5. It should be done in a “spirit of gentleness.” A harsh rebuke almost never brings someone closer to Jesus. It only erects walls between his people.
  6. You must “keep watch on yourself” during the whole process. When the other person reacts defensively and questions your judgment, morality, and right to question him (as he might), you’ll be tempted to respond in pride and arrogance. You’ll want to start using all the ammunition you’ve been storing up in your mind over the years, reminding the other person about all the ways he’s offended you, failed you, and disappointed you. Did you notice all those “you’s”? They have nothing to do with restoring the other person, and therefore no place in your conversation.
  7. Be ready to “bear one another’s burdens” over the long haul. The process of restoration probably won’t happen overnight. Offer your ongoing love, support, and gentle accountability to your partner. Help him take concrete steps to overcome the sin through God’s Spirit-empowered grace, which is the “law of Christ.”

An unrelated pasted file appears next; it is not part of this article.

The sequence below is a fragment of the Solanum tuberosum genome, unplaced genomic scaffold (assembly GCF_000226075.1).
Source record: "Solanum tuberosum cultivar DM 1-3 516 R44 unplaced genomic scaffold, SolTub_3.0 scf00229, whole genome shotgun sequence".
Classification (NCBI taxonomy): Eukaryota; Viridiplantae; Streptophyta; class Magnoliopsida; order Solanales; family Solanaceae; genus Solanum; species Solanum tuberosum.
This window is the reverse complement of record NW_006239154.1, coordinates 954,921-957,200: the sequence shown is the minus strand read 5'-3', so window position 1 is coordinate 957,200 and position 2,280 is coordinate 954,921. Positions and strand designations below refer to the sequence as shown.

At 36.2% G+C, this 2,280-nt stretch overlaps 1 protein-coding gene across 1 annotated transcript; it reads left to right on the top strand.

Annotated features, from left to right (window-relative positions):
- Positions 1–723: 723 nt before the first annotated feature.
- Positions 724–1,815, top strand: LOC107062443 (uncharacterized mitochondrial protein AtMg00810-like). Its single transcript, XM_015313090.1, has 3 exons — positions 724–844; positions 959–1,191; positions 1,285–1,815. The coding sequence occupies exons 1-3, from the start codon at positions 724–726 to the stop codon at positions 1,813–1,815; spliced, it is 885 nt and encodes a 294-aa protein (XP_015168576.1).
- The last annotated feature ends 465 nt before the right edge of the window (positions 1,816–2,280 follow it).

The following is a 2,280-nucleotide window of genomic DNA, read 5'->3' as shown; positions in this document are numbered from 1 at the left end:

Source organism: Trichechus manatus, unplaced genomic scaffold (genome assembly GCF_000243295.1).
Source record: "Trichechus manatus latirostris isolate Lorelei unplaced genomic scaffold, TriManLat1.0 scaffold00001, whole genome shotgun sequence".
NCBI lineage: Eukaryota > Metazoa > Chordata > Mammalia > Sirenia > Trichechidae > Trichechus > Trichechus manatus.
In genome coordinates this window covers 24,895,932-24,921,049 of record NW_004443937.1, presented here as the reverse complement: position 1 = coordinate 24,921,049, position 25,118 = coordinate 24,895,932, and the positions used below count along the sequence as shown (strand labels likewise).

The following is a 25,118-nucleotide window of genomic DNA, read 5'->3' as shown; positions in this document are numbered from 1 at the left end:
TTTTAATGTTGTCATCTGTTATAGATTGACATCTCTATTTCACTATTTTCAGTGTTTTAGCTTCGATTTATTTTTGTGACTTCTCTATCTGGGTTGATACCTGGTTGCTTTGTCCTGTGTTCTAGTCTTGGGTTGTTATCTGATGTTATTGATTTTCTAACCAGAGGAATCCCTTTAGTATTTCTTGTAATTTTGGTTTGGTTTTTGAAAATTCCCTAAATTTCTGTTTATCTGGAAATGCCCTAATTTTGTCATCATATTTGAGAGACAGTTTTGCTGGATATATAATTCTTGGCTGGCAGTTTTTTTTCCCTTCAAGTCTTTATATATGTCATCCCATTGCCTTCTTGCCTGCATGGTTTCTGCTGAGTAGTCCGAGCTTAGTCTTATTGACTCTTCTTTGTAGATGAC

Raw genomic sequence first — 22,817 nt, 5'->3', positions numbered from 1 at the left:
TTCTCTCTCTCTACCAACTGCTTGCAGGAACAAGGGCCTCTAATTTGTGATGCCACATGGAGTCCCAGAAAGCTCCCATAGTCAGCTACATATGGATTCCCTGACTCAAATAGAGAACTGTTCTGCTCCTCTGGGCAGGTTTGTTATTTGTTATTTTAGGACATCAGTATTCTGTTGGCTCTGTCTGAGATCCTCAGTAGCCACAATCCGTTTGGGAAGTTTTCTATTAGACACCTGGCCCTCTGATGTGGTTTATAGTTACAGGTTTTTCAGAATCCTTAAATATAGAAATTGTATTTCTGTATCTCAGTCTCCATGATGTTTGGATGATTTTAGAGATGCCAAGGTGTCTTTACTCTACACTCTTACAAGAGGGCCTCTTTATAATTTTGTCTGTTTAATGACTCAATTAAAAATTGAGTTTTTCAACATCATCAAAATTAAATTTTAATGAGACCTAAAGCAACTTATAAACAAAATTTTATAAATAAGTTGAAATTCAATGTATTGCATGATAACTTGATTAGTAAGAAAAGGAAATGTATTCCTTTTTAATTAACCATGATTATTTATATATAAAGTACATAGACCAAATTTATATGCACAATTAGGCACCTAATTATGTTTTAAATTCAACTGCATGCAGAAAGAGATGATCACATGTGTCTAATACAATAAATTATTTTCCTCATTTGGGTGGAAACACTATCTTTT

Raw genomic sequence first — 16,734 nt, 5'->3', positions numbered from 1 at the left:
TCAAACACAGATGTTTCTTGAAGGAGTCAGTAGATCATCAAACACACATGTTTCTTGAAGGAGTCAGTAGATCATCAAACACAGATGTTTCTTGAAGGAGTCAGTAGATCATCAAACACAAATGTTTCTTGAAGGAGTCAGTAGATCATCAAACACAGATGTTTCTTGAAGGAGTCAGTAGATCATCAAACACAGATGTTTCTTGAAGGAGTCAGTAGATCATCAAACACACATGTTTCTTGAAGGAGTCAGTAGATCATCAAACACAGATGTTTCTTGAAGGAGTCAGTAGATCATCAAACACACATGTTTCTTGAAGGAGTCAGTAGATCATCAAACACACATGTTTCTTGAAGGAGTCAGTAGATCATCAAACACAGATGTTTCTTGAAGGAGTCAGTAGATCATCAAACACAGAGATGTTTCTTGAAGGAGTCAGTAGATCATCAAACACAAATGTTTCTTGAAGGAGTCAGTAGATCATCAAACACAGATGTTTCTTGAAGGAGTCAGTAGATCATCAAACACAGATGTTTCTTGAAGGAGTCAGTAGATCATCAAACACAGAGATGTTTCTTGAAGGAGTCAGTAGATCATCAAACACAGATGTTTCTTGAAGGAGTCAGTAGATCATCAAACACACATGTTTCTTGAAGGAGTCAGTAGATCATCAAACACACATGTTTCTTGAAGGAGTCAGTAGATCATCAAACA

They close the section with this: “The further you get into kingdom partnership, the harder it will be to avoid differences and even conflict. But if, by the Spirit, you come out on the other side with your partnership intact, then you will probably start seeing God work in ways that you never thought possible. Remember the need and opportunity that brought you together, and work hard to see the gospel advance because of your shared commitment to the mission God called you to pursue.”

September 20, 2014

Amazon’s Big Deal is back, which means there are lots of Kindle deals across all categories. The only really intriguing deal I see for a Christian book is Pleasing God by R.C. Sproul ($0.99). You can check the list for others.

Thanks to Zondervan and Jonathan Dodson for sponsoring the blog this week. Check out Jonathan’s new book The Unbelievable Gospel.